Journalism 2.0: What's in It for Mid-Career Journos?
In discussions of new journalism economics, I don't hear anyone addressing this problem of persuading the existing human capital to enter the new reality. Granted, the proto-journalists in school today expect that the jobs they graduate to will be profoundly different than the jobs of the past (at least, they do where I teach). But there are not enough new graduates to repopulate the industry overnight. So, even though it needs to get lean, journalism also needs those mid-career people -- but it is not currently offering them any compelling reasons to stay.
It's true: Reporters must be entrepreneurial on their own behalf and look for opportunities to innovate. But a problem -- and this is not a new observation -- is that the traditional layered organization of newsrooms is structurally hostile to innovation. (Context: I currently do magazine freelance and work at a Web site, but spent 20 years at four newspapers, exiting a year ago.) It's incredibly hard for journalists who are trying to innovate to push a Web-related idea up the ladder. The answer might seem to be to try it yourself -- but at some papers, personal, non-paper blogs are explicitly forbidden, or must be pre-approved and vetted.
New journalistic opportunities appear to be developing around local and hyperlocal coverage. But the news profession generally denigrates local news -- not just at newspapers, but through our entire reward system. Who's the aspirational model in j-schools: William Allen White, or Woodward & Bernstein? John Fetterman, or Seymour Hirsch?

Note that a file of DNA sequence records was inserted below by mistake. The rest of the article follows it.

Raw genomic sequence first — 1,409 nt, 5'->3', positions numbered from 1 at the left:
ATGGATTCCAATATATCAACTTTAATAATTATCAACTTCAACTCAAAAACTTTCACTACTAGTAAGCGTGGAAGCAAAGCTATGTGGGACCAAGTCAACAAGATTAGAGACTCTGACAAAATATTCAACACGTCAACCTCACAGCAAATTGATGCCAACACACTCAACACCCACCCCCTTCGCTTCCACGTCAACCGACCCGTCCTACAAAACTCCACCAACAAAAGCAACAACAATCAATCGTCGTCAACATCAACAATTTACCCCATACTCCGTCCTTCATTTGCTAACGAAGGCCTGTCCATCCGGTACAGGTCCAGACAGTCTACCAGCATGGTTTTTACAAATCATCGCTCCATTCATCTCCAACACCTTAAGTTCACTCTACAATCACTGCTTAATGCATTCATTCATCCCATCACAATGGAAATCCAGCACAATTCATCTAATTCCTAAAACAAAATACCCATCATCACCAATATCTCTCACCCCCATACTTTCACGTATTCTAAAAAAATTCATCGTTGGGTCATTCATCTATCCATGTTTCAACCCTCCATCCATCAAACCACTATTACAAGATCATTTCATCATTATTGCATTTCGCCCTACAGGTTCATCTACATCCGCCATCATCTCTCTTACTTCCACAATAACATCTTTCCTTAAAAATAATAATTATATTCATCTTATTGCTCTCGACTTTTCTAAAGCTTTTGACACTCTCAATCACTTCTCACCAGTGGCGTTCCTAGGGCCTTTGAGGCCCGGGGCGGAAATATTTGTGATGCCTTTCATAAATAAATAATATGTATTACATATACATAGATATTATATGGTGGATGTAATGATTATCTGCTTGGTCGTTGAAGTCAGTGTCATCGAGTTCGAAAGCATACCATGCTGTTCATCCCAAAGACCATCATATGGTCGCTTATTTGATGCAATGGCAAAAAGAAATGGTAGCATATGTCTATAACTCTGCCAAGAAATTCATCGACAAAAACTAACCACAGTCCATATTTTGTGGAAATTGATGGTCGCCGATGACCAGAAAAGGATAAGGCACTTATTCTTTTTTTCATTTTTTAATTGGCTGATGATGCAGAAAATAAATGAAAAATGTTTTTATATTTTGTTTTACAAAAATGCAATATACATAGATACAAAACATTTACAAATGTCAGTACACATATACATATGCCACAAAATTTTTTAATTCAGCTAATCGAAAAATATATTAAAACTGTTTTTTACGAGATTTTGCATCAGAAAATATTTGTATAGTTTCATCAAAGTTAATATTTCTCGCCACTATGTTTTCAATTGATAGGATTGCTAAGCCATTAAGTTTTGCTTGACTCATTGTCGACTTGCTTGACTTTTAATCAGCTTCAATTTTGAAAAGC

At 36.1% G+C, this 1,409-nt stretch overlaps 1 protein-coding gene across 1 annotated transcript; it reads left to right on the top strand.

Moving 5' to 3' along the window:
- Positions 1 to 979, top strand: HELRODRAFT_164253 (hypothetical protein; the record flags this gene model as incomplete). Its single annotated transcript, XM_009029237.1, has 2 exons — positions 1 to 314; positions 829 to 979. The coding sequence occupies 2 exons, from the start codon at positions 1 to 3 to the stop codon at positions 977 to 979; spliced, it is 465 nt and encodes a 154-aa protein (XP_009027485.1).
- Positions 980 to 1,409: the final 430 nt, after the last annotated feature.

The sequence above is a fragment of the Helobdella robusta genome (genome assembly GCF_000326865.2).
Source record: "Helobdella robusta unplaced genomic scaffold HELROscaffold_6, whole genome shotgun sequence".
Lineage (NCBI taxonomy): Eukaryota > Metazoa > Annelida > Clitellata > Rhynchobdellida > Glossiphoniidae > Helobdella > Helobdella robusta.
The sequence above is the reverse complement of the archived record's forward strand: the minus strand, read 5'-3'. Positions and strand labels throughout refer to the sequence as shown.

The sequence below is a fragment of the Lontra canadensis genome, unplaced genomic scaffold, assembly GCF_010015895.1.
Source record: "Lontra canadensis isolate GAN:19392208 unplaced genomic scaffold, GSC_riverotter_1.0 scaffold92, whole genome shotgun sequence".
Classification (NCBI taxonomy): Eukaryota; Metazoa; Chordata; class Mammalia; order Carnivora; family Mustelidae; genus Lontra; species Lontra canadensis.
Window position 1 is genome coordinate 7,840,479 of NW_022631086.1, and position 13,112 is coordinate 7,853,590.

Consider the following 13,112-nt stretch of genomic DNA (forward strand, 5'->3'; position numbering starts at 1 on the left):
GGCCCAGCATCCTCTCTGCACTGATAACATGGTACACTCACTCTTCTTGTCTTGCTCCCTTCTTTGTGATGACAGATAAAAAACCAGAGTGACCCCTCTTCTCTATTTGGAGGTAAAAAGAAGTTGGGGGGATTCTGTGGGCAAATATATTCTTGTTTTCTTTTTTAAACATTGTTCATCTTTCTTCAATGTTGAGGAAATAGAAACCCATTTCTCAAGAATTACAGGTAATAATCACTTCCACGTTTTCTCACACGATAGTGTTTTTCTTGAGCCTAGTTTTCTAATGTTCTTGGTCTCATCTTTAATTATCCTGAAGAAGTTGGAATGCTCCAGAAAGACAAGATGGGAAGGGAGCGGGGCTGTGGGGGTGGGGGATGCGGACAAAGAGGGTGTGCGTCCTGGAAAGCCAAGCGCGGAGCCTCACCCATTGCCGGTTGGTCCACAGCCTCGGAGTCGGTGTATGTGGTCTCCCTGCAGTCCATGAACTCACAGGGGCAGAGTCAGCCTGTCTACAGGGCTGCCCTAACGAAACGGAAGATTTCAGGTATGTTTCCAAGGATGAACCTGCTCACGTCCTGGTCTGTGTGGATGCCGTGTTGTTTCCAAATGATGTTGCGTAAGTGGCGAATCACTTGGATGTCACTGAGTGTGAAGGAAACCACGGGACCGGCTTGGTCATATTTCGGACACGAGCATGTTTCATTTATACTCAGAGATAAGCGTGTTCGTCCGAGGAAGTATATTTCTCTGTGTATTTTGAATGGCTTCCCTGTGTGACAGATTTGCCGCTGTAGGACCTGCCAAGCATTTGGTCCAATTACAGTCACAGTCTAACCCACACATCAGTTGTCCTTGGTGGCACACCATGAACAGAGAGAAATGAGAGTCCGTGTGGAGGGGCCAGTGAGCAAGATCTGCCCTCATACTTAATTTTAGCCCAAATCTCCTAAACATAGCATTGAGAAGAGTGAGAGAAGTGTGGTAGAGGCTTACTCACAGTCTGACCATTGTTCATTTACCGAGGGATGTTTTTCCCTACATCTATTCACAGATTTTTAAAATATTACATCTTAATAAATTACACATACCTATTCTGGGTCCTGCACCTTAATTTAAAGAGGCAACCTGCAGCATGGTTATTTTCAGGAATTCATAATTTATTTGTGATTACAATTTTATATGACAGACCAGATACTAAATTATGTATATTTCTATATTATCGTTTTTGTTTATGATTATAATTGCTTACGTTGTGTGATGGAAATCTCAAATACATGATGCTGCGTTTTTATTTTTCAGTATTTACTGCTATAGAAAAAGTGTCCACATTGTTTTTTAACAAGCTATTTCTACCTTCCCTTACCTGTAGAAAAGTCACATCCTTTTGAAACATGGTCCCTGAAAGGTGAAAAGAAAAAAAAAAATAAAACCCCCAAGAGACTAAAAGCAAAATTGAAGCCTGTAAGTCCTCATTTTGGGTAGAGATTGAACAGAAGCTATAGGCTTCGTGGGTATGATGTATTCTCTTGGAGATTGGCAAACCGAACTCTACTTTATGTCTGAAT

When they hear "hyperlocal," most mid-career people also hear some extra unspoken words attached: "...and short." That's an obvious deterrent: No one older than, say, 38 went into and stuck with journalism because their ultimate career aspiration was tapping out neighborhood shorts in the front seat of their car.
Here's the opportunity that's being missed: The central issue for writers isn't where the story is, local or national; it's how rich the story is, and how deep they are allowed to go. People stay in journalism because it lets them exercise particular talents as fact finders and storytellers, and that exercise gives them joy. (God knows no one stays for the money.)
Web-based means of storytelling, and hyperlocal stories, do offer such opportunities. But my experience is that many writers don't believe it. Instead, they feel their work being squeezed into from-above templates that devalue the best skills they have to offer. The mid-career people who currently are leaving say that what they hear from managers is, "You must do this." But what they need to hear, to be persuaded, is "You can thrive doing this." And they're not.
Guest contributor Maryn McKenna is a science and medicine journalist and writes for the Center for Infectious Disease Research and Policy. She is the author of the 2004 book Beating Back the Devil. She adapted this Tidbit from posts she made recently to Poynter's Online News list.